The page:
A junta court in Myanmar has sentenced the country’s deposed leader Aung San Suu Kyi to another seven years in prison on five counts of alleged corruption, bringing the total number of years she must serve in detention to 33, sources close to Naypyidaw Prison Court told RFA Friday.

Former president Win Myint received the same sentence, according to the sources who declined to be named for security reasons.

Before Friday’s sentences were handed down, Suu Kyi, 77, had already been charged with 19 counts and sentenced to a total of 26 years in prison for 14 of them.

Win Myint, 71, had already been sentenced to five years in prison on three charges of incitement against the military, breaking coronavirus restrictions and election fraud.

The five cases heard Friday were filed by the ruling junta under Section 55 of the Anti-Corruption Law. They relate to the National League for Democracy-led government’s purchase, rental and maintenance of a helicopter for rescue operations paid for with funds from the National Disaster Risk Management Committee.

Both defendants received three-year sentences, to be served concurrently, for three cases related to renting the helicopter and one related to its maintenance, along with an additional four-year sentence related to the purchase of a new helicopter.

Suu Kyi sent prayers to the people of Myanmar and asked her lawyers to act with dignity and integrity, according to sources close to the court.

Suu Kyi and Win Myint testified throughout the trial that they were not guilty of bribery.

Former Vice President Henry Van Thio, who was not arrested after the military coup, testified for both defendants, saying they acted according to official procedures. 

A lawyer, who was not involved in the cases, told RFA that it was not consistent with the law to find Suu Kyi and Win Myint guilty on all counts.

“There might be some cases in which people are found not guilty and released. From a legal perspective, it is inconsistent that they have been found guilty of all the charges and punishments have been imposed” said the lawyer, who wished to remain anonymous. “If courts find every case guilty and impose a punishment it is a violation of justice.”

Sources close to the court said Suu Kyi and Win Myint will appeal to the High Court.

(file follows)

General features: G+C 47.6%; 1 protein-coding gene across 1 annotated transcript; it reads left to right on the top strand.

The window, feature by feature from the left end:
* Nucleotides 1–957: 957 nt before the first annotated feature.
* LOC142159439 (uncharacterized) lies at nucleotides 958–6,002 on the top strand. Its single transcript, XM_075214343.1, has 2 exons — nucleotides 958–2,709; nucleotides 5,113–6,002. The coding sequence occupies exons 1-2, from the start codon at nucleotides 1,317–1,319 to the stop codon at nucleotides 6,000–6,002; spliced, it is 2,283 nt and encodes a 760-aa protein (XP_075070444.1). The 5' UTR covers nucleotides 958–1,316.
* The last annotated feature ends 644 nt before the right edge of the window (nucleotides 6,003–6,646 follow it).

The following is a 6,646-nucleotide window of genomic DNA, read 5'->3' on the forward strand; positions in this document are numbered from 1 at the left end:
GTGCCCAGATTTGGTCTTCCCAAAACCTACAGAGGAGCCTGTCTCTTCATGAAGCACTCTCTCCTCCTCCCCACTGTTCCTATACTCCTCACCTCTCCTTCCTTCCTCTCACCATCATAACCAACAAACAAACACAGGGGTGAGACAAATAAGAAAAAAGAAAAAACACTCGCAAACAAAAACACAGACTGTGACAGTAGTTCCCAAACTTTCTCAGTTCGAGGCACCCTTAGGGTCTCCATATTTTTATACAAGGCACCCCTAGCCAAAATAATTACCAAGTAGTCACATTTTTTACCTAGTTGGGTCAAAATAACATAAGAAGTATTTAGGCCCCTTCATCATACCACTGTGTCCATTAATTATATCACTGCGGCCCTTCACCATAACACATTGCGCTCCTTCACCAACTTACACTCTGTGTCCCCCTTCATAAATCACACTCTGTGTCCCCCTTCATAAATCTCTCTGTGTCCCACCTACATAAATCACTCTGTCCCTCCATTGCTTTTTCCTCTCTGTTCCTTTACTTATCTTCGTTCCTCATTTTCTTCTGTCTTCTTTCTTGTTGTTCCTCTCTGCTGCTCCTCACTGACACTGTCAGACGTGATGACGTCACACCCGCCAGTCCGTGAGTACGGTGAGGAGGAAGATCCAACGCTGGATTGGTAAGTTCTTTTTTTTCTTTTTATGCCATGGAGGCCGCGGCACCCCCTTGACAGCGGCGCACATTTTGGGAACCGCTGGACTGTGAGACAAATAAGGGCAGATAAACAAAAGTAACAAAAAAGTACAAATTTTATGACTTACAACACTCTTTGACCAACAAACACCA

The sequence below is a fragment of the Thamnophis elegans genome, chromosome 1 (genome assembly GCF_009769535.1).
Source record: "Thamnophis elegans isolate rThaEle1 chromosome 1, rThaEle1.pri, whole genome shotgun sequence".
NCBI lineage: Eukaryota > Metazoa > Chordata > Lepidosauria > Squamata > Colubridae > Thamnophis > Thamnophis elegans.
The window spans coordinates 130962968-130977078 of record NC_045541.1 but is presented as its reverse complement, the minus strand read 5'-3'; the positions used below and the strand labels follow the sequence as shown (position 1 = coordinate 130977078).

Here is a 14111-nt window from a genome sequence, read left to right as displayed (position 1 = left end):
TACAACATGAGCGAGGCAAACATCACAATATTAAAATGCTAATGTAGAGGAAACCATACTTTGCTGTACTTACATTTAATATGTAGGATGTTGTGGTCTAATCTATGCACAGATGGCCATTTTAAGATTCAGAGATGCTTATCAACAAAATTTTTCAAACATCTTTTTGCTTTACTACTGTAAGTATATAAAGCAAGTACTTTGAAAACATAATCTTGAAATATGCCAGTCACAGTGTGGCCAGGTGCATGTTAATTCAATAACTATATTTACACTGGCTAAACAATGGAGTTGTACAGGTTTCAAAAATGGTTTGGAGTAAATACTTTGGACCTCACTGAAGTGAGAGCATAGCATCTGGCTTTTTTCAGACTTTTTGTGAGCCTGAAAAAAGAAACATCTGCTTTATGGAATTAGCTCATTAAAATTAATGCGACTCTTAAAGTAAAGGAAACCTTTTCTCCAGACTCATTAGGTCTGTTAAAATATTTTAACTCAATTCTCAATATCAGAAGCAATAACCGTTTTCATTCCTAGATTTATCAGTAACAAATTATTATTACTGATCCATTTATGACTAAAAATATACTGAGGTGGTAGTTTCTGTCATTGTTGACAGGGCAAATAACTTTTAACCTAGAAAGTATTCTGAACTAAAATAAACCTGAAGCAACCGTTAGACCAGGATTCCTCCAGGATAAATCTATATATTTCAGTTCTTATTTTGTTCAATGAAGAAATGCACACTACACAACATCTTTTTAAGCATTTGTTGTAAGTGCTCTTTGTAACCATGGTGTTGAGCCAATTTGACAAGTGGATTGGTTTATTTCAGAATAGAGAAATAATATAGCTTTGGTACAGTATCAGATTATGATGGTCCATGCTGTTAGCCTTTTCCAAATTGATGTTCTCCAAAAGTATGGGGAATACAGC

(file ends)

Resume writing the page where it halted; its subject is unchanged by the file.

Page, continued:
‘Affront to the rule of law’

Junta spokesman Maj. Gen Zaw Min Tun told RFA in the past that Suu Kyi had been judged guilty and that no one is above the law.

Suu Kyi was arrested with Win Myint in Naypyidaw shortly after the military seized power in a Feb. 1, 2021 coup. She had already spent 15 of 21 years under house arrest following her detention by the military State Peace and Development Council government in 1989 until her release in 2010.

The Nobel Peace Prize winner served as Myanmar’s state counselor from 2016 up until last year’s coup. Win Myint was Myanmar’s president from 2018 to 2021.

Political analyst Than Soe Naing said he believes the many years of prison sentences imposed on Suu Kyi are aimed at removing her from Myanmar’s political stage.

Human Rights Watch’s deputy Asia director Phil Robertson described Suu Kyi’s sentencing as farcical and totally unjust.

“The convictions aim to both permanently sideline her, as well as undermine and ultimately negate her NLD party’s landslide victory in the November 2020 election,” Robertson said in a statement. 

“From start to finish, the junta grabbed whatever it could to manufacture cases against her with full confidence that the country’s kangaroo courts would come back with whatever punitive judgements the military wanted.”

Robertson called on the international community to respond by targeting the junta’s oil and gas revenue with strong sanctions.

Suu Kyi and Win Myint are both being held at Naypyidaw Prison and it is not yet clear whether they will be sent to another prison or placed under house arrest.

On Aug. 17, U.N. Special Representative for Myanmar Noeleen Heyzer met with junta leader Senior Gen. Min Aung Hlaing, asking him to allow Suu Kyi to return to her home. Min Aung Hlaing replied that he would consider it once the cases against her were completed.

On Dec. 21 the United Nations Security Council adopted its first resolution on Myanmar in which it called for the immediate release of all arbitrarily detained prisoners, including Win Myint and Aung San Suu Kyi and an immediate end to violence.

In response to the sentencing, Min Lwin Oo, Burmese human rights attorney based in Norway, said the military court’s action was not in line with the rules of legal conduct because the regime filed multiple charges against Aung San Suu Kyi for a single act.

“This is like filing separate charges for each stab in a multiple stabbing cases. This is unjust and unprofessional,” he said.

U.S. State Department principal spokesman Vedant Patel tweeted on Friday that the regime’s final sentencing of Aung San Suu Kyi was “an affront to the rule of law” and said the United States remained committed to working with its international partners, including the Association of Southeast Asian Nations, or ASEAN, to support the Burmese people’s calls for democracy and accountability.

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